For decades, aliens have been invading Earth in science fiction literature, television and movies. Over 100 years ago, author H.G. Wells wrote about a Martian attempt to take over Earth and, since then, the idea of an alien invasion has been explored time and time again. From "War of the Worlds" to "Battle: Los Angeles," "Edge of Tomorrow" and even "Signs," the human race continues to fight beings from other worlds hellbent on conquering our planet.
There have also been a few instances of a more subtle alien takeover attempt, where the interstellar aggressors slowly infiltrated society, like in the "Invasion of the Body Snatchers" and "The Invaders," a TV show from the 1960s that has been described as ahead of its time.
"V," however, was different from all of these extraterrestrial exploits. Up until it was first aired on U.S. TV in 1983, no one had ever considered showing an alien occupation of Earth. Written and directed by Kenneth Johnson, "V" told the story of what, at first, appears to be a peaceful visitation from non-terrestrial life-forms. In the series, 50 or so giant, saucer-shaped alien motherships simultaneously descend through the Earth's atmosphere and position themselves over major cities worldwide, similar to what happened in "Independence Day" 13 years later.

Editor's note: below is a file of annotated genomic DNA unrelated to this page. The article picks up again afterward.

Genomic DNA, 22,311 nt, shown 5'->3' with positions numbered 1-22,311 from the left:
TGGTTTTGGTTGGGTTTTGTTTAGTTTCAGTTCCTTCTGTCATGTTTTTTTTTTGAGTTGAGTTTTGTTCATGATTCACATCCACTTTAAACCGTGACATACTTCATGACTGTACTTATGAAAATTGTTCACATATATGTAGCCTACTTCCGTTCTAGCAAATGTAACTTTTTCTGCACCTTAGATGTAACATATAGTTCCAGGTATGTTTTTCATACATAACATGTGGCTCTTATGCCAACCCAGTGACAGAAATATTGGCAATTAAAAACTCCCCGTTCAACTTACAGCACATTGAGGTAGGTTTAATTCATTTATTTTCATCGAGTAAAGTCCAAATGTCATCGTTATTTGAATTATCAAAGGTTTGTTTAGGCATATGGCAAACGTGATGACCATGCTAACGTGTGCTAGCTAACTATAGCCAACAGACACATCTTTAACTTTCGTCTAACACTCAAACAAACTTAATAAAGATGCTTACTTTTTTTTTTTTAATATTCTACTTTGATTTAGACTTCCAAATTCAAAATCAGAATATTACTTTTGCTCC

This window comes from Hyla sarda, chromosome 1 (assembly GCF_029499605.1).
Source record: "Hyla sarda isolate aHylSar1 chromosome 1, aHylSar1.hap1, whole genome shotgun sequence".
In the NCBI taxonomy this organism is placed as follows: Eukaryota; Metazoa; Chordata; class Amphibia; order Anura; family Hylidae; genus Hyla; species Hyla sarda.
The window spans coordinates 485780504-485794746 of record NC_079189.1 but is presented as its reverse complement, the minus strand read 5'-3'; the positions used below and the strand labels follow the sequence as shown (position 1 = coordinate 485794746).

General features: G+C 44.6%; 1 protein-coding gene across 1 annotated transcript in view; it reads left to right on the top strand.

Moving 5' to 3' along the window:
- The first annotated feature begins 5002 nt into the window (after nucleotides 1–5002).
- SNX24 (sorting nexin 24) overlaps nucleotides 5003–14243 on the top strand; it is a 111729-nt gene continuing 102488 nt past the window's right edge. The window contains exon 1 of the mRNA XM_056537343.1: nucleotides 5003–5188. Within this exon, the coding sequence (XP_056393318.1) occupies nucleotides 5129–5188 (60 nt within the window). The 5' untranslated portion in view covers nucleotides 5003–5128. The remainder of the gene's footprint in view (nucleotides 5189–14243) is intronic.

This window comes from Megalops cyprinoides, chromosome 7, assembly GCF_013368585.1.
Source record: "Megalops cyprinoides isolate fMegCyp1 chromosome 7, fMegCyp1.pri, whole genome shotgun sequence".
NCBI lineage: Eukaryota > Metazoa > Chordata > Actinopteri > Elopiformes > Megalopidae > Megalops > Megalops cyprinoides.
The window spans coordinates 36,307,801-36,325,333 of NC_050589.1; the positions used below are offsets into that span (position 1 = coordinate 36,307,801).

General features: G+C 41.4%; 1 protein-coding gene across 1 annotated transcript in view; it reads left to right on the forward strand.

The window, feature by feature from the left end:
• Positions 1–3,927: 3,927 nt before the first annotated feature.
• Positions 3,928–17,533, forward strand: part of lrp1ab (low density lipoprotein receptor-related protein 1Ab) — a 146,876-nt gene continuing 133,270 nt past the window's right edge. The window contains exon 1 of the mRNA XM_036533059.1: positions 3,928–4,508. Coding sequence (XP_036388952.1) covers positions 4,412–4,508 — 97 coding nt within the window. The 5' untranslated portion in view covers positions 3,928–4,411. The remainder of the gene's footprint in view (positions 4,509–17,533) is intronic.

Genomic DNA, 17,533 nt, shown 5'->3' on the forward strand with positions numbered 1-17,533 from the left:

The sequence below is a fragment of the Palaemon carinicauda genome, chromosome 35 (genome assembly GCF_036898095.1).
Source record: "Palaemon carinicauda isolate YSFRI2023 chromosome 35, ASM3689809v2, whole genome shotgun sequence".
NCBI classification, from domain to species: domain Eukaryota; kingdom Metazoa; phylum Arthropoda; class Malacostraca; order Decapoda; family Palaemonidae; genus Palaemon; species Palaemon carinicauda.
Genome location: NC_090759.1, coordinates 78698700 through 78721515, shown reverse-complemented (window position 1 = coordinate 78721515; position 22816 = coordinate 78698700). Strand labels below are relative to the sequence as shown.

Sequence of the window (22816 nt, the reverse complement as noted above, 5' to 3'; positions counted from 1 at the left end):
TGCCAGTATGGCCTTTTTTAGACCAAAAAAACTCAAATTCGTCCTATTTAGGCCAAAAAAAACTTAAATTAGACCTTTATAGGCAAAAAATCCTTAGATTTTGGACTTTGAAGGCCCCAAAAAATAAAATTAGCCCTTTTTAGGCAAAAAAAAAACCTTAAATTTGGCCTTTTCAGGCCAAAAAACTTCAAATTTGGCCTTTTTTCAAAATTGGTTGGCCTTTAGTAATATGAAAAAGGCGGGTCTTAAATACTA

Except, in this case, the visitors — who look human – proclaim that they have arrived in peace. In exchange for a reasonable amount of Earth's natural resources, they promise to share their technology, offering us the knowledge needed to construct giant spacecraft like theirs. Soon, however, a series of mysterious events make some people doubt the sincerity of these new intergalactic guests. People all over the world, including top scientists, seem to suddenly, randomly, disappear.